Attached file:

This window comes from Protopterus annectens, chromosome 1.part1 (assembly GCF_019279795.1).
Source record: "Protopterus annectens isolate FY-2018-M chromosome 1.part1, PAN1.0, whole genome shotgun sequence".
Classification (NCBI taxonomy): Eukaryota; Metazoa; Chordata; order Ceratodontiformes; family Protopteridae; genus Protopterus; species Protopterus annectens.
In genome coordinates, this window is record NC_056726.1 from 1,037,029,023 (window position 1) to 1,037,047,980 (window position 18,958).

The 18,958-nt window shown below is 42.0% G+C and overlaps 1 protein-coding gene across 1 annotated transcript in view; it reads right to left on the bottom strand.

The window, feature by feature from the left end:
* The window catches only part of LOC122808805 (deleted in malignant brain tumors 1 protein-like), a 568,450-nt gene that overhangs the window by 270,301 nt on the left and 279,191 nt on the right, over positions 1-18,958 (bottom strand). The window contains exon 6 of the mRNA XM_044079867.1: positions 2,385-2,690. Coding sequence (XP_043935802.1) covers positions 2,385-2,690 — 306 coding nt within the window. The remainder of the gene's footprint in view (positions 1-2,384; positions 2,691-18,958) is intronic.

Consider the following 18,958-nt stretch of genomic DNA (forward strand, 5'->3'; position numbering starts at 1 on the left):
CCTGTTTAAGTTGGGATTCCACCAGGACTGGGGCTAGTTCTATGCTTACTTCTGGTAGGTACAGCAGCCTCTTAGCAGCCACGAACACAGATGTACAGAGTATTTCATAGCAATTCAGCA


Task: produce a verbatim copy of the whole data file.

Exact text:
This window comes from Protopterus annectens, chromosome 1.part1 (assembly GCF_019279795.1).
Source record: "Protopterus annectens isolate FY-2018-M chromosome 1.part1, PAN1.0, whole genome shotgun sequence".
Classification (NCBI taxonomy): Eukaryota; Metazoa; Chordata; order Ceratodontiformes; family Protopteridae; genus Protopterus; species Protopterus annectens.
In genome coordinates, this window is record NC_056726.1 from 1,037,029,023 (window position 1) to 1,037,047,980 (window position 18,958).

The 18,958-nt window shown below is 42.0% G+C and overlaps 1 protein-coding gene across 1 annotated transcript in view; it reads right to left on the bottom strand.

The window, feature by feature from the left end:
* The window catches only part of LOC122808805 (deleted in malignant brain tumors 1 protein-like), a 568,450-nt gene that overhangs the window by 270,301 nt on the left and 279,191 nt on the right, over positions 1-18,958 (bottom strand). The window contains exon 6 of the mRNA XM_044079867.1: positions 2,385-2,690. Coding sequence (XP_043935802.1) covers positions 2,385-2,690 — 306 coding nt within the window. The remainder of the gene's footprint in view (positions 1-2,384; positions 2,691-18,958) is intronic.

Consider the following 18,958-nt stretch of genomic DNA (forward strand, 5'->3'; position numbering starts at 1 on the left):
CCTGTTTAAGTTGGGATTCCACCAGGACTGGGGCTAGTTCTATGCTTACTTCTGGTAGGTACAGCAGCCTCTTAGCAGCCACGAACACAGATGTACAGAGTATTTCATAGCAATTCAGCA